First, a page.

Brigham Young University announced on Wednesday that it will no longer investigate the student-victims who report sexual assault for breaches of the honor code. BYU’s strict honor code aligns with the views of the Mormon Church and prohibits students from consuming alcohol or drugs and engaging in premarital sex. Under the university’s new amnesty clause “being a victim of sexual misconduct is never in violation of the Honor Code.”
The president of the university opened up an investigation to identify changes the school could make to help victims report their sexual assaults after many female students and alumni spoke publicly about the issue.
One student, Madi Barney said she felt “re-victimized” when she had to undergo an honor code investigation following her report of sexual assault and started an online petition for the university to adopt an amnesty clause. Another, Madeline MacDonald, said her honor code investigation made her feel like a target rather than a victim of a crime.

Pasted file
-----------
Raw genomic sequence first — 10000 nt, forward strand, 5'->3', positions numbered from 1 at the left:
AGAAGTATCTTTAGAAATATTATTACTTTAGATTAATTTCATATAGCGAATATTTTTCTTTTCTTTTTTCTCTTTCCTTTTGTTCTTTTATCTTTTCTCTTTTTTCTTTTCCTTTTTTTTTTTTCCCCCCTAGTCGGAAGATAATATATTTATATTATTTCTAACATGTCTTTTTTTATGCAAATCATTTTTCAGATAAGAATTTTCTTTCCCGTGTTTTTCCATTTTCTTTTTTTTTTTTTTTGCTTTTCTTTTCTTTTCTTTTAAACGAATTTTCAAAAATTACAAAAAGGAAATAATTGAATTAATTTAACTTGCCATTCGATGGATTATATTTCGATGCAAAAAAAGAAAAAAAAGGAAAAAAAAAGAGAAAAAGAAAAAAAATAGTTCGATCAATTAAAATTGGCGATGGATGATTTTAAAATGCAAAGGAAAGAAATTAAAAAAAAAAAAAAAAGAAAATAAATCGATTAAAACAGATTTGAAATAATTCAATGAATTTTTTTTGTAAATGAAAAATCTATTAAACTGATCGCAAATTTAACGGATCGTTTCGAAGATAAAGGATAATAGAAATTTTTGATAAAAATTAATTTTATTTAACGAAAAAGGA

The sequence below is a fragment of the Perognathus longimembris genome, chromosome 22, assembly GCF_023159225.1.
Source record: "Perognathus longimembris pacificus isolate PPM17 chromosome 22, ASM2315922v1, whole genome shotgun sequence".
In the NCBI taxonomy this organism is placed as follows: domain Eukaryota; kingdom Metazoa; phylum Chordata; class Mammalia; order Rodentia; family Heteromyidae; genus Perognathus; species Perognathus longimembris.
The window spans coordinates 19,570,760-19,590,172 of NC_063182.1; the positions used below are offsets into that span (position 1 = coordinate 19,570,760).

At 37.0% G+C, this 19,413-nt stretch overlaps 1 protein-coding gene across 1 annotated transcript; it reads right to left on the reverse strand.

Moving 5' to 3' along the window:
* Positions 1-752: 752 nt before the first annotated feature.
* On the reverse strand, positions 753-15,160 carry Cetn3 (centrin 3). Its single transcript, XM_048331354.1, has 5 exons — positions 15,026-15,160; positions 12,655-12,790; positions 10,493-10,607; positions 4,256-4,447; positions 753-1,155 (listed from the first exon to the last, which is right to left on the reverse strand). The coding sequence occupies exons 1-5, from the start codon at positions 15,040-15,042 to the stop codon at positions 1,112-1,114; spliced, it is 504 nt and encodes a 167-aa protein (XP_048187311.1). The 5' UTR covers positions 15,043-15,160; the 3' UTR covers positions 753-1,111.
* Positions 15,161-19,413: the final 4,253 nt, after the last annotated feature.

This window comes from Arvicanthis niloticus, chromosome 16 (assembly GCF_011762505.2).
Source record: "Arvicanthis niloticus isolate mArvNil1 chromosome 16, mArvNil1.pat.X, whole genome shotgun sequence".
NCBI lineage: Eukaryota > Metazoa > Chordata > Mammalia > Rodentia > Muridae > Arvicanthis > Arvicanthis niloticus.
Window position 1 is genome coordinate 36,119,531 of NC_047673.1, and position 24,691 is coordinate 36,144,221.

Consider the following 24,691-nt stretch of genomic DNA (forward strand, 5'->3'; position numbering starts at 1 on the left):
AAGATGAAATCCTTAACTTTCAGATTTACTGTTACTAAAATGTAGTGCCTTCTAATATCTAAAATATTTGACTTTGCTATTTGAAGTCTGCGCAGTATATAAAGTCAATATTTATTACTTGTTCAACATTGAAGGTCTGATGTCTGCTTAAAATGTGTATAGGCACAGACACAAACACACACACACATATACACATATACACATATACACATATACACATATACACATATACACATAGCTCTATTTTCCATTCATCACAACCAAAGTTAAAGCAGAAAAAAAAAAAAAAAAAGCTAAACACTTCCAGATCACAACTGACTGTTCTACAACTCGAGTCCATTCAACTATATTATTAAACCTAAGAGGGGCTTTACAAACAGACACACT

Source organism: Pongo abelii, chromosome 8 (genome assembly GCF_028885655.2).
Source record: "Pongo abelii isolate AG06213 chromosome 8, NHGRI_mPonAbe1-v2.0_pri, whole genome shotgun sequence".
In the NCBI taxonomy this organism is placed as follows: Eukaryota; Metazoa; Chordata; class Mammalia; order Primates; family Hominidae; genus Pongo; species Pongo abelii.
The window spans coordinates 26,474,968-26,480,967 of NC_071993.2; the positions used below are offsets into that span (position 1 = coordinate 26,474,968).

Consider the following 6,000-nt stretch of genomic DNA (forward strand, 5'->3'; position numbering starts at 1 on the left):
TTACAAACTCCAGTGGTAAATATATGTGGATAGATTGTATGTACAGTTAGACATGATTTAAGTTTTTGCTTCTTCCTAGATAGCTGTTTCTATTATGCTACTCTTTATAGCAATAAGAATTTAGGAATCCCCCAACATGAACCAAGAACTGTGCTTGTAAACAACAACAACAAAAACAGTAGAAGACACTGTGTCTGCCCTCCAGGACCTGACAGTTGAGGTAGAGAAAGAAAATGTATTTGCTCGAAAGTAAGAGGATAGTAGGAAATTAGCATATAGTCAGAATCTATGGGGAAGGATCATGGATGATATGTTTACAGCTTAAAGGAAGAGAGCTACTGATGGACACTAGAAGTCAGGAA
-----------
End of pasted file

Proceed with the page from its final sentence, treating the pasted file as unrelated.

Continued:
More than 24 students told the Salt Lake City Tribune that they did not report their assaults for fear of school punishment over violations such as drinking. Many of these survivors reported that their assailants purposefully used the honor code to intimidate and blackmail them into silence. Under the new amnesty clause, sexual assault victims cannot be disciplined for reporting their assault.
BYU professor Julie Valentine says that the amnesty clause will “let [victims] know that they should not hold any self-blame” and will help “educate the whole community and the campus that we can’t have victim blaming.”
The university is physically separating the Title IX and Honor Code offices and prohibits the two offices from sharing information with each other in addition to adopting the amnesty clause. BYU is also hiring a full time Title IX coordinator to oversee and enforce these changes.
The university is still under investigation by the Utah Department of Public Safety and the U.S. Department of Education’s Office of Civil Rights.
This month the Feminist Majority Foundation released a multi-year report entitled Reinvigorating the Role of Title IX Coordinator: A Requirement and a Resource. The report highlights that there should be many more than the 23,000 Title IX Coordinators listed as contacts on the Education Department’s (ED) websites, pointing to a national lack of compliance with the ED’s 2015 guidance on the proactive roles of Title IX Coordinators.